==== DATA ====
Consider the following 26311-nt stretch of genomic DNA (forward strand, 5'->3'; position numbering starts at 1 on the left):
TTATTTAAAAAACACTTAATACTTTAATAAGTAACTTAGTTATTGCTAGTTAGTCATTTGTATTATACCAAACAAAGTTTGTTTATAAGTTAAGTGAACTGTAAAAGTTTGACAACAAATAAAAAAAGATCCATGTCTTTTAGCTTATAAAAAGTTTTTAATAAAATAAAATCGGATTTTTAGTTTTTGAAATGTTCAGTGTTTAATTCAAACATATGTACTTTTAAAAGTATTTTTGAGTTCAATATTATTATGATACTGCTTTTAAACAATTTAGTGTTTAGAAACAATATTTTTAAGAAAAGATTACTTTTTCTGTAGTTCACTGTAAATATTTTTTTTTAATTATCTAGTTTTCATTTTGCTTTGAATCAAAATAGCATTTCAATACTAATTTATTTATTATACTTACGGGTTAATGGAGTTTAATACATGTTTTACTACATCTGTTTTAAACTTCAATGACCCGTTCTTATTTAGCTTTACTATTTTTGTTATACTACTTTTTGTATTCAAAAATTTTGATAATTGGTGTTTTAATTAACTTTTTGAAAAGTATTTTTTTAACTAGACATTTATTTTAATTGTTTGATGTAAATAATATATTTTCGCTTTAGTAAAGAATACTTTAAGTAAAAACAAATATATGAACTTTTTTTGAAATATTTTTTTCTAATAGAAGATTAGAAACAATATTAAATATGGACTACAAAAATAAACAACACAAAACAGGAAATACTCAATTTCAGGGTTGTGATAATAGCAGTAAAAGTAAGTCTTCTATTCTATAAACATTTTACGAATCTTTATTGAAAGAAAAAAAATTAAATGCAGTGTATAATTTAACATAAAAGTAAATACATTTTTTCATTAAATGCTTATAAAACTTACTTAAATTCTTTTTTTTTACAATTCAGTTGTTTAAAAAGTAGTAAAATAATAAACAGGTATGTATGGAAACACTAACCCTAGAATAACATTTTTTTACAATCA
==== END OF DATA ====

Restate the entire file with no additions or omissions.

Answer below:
Consider the following 26311-nt stretch of genomic DNA (forward strand, 5'->3'; position numbering starts at 1 on the left):
TTATTTAAAAAACACTTAATACTTTAATAAGTAACTTAGTTATTGCTAGTTAGTCATTTGTATTATACCAAACAAAGTTTGTTTATAAGTTAAGTGAACTGTAAAAGTTTGACAACAAATAAAAAAAGATCCATGTCTTTTAGCTTATAAAAAGTTTTTAATAAAATAAAATCGGATTTTTAGTTTTTGAAATGTTCAGTGTTTAATTCAAACATATGTACTTTTAAAAGTATTTTTGAGTTCAATATTATTATGATACTGCTTTTAAACAATTTAGTGTTTAGAAACAATATTTTTAAGAAAAGATTACTTTTTCTGTAGTTCACTGTAAATATTTTTTTTTAATTATCTAGTTTTCATTTTGCTTTGAATCAAAATAGCATTTCAATACTAATTTATTTATTATACTTACGGGTTAATGGAGTTTAATACATGTTTTACTACATCTGTTTTAAACTTCAATGACCCGTTCTTATTTAGCTTTACTATTTTTGTTATACTACTTTTTGTATTCAAAAATTTTGATAATTGGTGTTTTAATTAACTTTTTGAAAAGTATTTTTTTAACTAGACATTTATTTTAATTGTTTGATGTAAATAATATATTTTCGCTTTAGTAAAGAATACTTTAAGTAAAAACAAATATATGAACTTTTTTTGAAATATTTTTTTCTAATAGAAGATTAGAAACAATATTAAATATGGACTACAAAAATAAACAACACAAAACAGGAAATACTCAATTTCAGGGTTGTGATAATAGCAGTAAAAGTAAGTCTTCTATTCTATAAACATTTTACGAATCTTTATTGAAAGAAAAAAAATTAAATGCAGTGTATAATTTAACATAAAAGTAAATACATTTTTTCATTAAATGCTTATAAAACTTACTTAAATTCTTTTTTTTTACAATTCAGTTGTTTAAAAAGTAGTAAAATAATAAACAGGTATGTATGGAAACACTAACCCTAGAATAACATTTTTTTACAATCA